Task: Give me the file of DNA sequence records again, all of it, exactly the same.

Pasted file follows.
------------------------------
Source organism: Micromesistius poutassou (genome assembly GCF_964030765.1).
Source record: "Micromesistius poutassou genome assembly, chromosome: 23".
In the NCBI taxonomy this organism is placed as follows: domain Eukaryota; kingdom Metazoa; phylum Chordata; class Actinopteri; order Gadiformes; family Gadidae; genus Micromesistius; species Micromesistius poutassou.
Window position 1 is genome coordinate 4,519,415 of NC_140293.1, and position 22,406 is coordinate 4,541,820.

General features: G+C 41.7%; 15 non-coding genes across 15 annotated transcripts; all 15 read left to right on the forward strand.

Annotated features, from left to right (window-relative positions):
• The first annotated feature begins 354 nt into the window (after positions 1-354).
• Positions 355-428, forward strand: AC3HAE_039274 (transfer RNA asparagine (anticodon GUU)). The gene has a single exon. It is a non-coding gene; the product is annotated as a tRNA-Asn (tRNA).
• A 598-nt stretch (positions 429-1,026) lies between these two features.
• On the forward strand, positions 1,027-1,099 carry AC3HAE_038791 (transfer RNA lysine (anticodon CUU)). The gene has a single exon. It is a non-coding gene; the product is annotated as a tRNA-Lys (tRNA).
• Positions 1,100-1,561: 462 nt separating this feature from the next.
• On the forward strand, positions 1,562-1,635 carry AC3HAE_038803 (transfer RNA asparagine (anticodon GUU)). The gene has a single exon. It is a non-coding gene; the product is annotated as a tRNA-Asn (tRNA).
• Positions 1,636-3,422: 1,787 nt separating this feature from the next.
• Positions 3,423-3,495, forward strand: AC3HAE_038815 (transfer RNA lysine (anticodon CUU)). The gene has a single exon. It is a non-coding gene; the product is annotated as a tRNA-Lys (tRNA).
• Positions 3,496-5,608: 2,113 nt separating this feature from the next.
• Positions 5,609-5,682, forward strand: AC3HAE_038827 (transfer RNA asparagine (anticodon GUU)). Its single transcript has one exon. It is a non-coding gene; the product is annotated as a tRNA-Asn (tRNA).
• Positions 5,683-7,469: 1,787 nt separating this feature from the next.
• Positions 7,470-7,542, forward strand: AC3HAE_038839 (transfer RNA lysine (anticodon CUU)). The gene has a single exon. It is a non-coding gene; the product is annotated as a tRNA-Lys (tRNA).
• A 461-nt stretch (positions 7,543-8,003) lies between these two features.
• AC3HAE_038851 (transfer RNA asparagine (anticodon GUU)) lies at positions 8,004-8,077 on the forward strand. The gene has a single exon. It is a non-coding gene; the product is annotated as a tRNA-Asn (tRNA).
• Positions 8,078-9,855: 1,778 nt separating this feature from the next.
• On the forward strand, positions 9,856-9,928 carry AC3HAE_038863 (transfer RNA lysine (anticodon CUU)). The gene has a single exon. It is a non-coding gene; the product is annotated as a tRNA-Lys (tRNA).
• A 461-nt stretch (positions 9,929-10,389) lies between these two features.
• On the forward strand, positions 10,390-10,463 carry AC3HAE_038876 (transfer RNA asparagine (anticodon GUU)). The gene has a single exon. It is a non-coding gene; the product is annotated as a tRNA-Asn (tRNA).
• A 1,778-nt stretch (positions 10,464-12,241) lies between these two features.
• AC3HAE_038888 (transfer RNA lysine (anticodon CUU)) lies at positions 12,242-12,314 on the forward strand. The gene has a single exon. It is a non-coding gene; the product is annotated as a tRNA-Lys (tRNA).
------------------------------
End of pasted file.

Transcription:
Source organism: Micromesistius poutassou (genome assembly GCF_964030765.1).
Source record: "Micromesistius poutassou genome assembly, chromosome: 23".
In the NCBI taxonomy this organism is placed as follows: domain Eukaryota; kingdom Metazoa; phylum Chordata; class Actinopteri; order Gadiformes; family Gadidae; genus Micromesistius; species Micromesistius poutassou.
Window position 1 is genome coordinate 4,519,415 of NC_140293.1, and position 22,406 is coordinate 4,541,820.

General features: G+C 41.7%; 15 non-coding genes across 15 annotated transcripts; all 15 read left to right on the forward strand.

Annotated features, from left to right (window-relative positions):
• The first annotated feature begins 354 nt into the window (after positions 1-354).
• Positions 355-428, forward strand: AC3HAE_039274 (transfer RNA asparagine (anticodon GUU)). The gene has a single exon. It is a non-coding gene; the product is annotated as a tRNA-Asn (tRNA).
• A 598-nt stretch (positions 429-1,026) lies between these two features.
• On the forward strand, positions 1,027-1,099 carry AC3HAE_038791 (transfer RNA lysine (anticodon CUU)). The gene has a single exon. It is a non-coding gene; the product is annotated as a tRNA-Lys (tRNA).
• Positions 1,100-1,561: 462 nt separating this feature from the next.
• On the forward strand, positions 1,562-1,635 carry AC3HAE_038803 (transfer RNA asparagine (anticodon GUU)). The gene has a single exon. It is a non-coding gene; the product is annotated as a tRNA-Asn (tRNA).
• Positions 1,636-3,422: 1,787 nt separating this feature from the next.
• Positions 3,423-3,495, forward strand: AC3HAE_038815 (transfer RNA lysine (anticodon CUU)). The gene has a single exon. It is a non-coding gene; the product is annotated as a tRNA-Lys (tRNA).
• Positions 3,496-5,608: 2,113 nt separating this feature from the next.
• Positions 5,609-5,682, forward strand: AC3HAE_038827 (transfer RNA asparagine (anticodon GUU)). Its single transcript has one exon. It is a non-coding gene; the product is annotated as a tRNA-Asn (tRNA).
• Positions 5,683-7,469: 1,787 nt separating this feature from the next.
• Positions 7,470-7,542, forward strand: AC3HAE_038839 (transfer RNA lysine (anticodon CUU)). The gene has a single exon. It is a non-coding gene; the product is annotated as a tRNA-Lys (tRNA).
• A 461-nt stretch (positions 7,543-8,003) lies between these two features.
• AC3HAE_038851 (transfer RNA asparagine (anticodon GUU)) lies at positions 8,004-8,077 on the forward strand. The gene has a single exon. It is a non-coding gene; the product is annotated as a tRNA-Asn (tRNA).
• Positions 8,078-9,855: 1,778 nt separating this feature from the next.
• On the forward strand, positions 9,856-9,928 carry AC3HAE_038863 (transfer RNA lysine (anticodon CUU)). The gene has a single exon. It is a non-coding gene; the product is annotated as a tRNA-Lys (tRNA).
• A 461-nt stretch (positions 9,929-10,389) lies between these two features.
• On the forward strand, positions 10,390-10,463 carry AC3HAE_038876 (transfer RNA asparagine (anticodon GUU)). The gene has a single exon. It is a non-coding gene; the product is annotated as a tRNA-Asn (tRNA).
• A 1,778-nt stretch (positions 10,464-12,241) lies between these two features.
• AC3HAE_038888 (transfer RNA lysine (anticodon CUU)) lies at positions 12,242-12,314 on the forward strand. The gene has a single exon. It is a non-coding gene; the product is annotated as a tRNA-Lys (tRNA).